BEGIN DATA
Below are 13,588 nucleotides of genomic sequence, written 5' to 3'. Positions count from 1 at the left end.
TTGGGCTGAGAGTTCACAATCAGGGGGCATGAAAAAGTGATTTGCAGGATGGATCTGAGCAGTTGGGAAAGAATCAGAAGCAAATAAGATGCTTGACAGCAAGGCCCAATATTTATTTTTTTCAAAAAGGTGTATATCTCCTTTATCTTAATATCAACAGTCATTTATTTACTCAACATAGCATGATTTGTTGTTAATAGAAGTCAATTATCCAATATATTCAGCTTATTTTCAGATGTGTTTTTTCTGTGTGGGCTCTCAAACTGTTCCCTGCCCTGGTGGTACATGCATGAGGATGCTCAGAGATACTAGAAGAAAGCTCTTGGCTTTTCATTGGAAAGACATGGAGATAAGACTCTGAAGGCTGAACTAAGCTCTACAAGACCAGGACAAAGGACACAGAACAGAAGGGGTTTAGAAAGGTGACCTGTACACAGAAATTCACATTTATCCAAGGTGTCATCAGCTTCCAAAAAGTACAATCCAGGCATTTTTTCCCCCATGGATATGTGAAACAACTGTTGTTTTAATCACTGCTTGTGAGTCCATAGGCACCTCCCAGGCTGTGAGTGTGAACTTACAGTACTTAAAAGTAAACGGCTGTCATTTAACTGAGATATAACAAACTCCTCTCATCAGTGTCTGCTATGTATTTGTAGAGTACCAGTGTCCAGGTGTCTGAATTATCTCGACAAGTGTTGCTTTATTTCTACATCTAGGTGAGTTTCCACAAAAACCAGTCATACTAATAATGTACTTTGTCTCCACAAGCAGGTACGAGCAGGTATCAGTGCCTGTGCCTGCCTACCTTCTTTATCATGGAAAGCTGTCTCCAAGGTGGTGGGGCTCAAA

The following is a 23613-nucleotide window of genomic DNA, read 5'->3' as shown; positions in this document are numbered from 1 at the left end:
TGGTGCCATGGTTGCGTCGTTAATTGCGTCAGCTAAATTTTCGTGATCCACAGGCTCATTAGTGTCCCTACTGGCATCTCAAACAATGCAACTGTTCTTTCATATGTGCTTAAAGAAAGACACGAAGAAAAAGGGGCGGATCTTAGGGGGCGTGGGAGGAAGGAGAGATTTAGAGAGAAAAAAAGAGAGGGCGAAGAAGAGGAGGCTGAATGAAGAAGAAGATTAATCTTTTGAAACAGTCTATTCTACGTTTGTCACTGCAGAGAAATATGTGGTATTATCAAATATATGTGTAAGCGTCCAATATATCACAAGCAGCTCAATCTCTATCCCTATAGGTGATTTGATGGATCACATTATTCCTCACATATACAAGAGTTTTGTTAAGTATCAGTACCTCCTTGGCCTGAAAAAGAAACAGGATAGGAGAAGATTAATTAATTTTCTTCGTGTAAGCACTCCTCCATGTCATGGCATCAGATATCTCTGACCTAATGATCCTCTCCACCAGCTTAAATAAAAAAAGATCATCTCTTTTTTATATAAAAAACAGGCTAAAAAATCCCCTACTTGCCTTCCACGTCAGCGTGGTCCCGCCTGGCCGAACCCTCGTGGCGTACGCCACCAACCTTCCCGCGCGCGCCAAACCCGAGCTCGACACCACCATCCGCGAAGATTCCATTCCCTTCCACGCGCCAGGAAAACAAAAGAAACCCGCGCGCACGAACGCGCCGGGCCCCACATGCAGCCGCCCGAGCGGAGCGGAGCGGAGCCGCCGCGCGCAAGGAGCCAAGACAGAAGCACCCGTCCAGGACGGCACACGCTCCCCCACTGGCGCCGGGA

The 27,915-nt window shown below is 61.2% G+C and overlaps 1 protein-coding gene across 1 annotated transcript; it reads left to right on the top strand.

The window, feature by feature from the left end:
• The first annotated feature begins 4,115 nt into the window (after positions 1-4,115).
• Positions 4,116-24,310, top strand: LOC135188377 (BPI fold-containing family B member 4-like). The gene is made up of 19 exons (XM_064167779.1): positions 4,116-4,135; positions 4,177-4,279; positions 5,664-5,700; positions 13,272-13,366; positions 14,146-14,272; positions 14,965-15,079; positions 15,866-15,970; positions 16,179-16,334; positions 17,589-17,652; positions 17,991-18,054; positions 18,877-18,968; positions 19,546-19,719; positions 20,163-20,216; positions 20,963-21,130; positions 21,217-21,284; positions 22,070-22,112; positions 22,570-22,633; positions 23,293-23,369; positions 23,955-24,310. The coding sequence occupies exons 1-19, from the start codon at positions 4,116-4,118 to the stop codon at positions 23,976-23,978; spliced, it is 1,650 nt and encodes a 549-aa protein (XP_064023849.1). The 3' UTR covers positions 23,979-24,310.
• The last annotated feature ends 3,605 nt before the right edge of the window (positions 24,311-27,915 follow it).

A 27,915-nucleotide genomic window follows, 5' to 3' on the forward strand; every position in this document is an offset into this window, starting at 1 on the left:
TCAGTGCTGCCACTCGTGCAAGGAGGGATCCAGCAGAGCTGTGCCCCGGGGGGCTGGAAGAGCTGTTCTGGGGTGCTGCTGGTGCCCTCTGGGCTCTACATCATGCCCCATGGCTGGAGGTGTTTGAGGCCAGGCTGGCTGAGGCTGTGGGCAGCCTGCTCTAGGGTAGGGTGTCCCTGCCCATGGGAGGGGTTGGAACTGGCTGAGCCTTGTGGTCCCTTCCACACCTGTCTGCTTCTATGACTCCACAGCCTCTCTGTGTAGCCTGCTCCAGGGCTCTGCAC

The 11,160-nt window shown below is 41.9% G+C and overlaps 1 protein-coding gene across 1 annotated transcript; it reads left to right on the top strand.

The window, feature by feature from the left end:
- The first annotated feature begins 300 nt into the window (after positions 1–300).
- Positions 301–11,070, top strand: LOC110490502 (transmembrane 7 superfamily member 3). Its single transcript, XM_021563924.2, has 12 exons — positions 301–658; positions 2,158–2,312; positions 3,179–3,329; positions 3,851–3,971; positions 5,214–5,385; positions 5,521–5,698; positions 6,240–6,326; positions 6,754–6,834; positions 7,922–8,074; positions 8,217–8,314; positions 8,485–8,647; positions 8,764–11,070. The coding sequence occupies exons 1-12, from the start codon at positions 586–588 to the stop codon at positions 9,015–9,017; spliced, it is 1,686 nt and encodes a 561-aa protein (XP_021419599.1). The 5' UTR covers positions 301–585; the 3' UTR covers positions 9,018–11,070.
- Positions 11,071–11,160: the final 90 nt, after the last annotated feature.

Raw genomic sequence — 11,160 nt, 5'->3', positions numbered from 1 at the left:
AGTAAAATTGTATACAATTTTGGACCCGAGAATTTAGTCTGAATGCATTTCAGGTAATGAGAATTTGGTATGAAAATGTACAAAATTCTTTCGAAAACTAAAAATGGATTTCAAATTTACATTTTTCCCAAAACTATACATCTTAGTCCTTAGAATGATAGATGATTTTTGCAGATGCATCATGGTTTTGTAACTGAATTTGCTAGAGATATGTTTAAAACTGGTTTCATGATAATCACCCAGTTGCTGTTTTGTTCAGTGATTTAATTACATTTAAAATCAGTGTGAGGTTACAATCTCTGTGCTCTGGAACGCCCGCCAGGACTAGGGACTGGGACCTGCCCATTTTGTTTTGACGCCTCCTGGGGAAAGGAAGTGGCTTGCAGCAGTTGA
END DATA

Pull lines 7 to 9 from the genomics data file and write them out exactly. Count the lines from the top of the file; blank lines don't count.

• The first annotated feature begins 4,115 nt into the window (after positions 1-4,115).
• Positions 4,116-24,310, top strand: LOC135188377 (BPI fold-containing family B member 4-like). The gene is made up of 19 exons (XM_064167779.1): positions 4,116-4,135; positions 4,177-4,279; positions 5,664-5,700; positions 13,272-13,366; positions 14,146-14,272; positions 14,965-15,079; positions 15,866-15,970; positions 16,179-16,334; positions 17,589-17,652; positions 17,991-18,054; positions 18,877-18,968; positions 19,546-19,719; positions 20,163-20,216; positions 20,963-21,130; positions 21,217-21,284; positions 22,070-22,112; positions 22,570-22,633; positions 23,293-23,369; positions 23,955-24,310. The coding sequence occupies exons 1-19, from the start codon at positions 4,116-4,118 to the stop codon at positions 23,976-23,978; spliced, it is 1,650 nt and encodes a 549-aa protein (XP_064023849.1). The 3' UTR covers positions 23,979-24,310.
• The last annotated feature ends 3,605 nt before the right edge of the window (positions 24,311-27,915 follow it).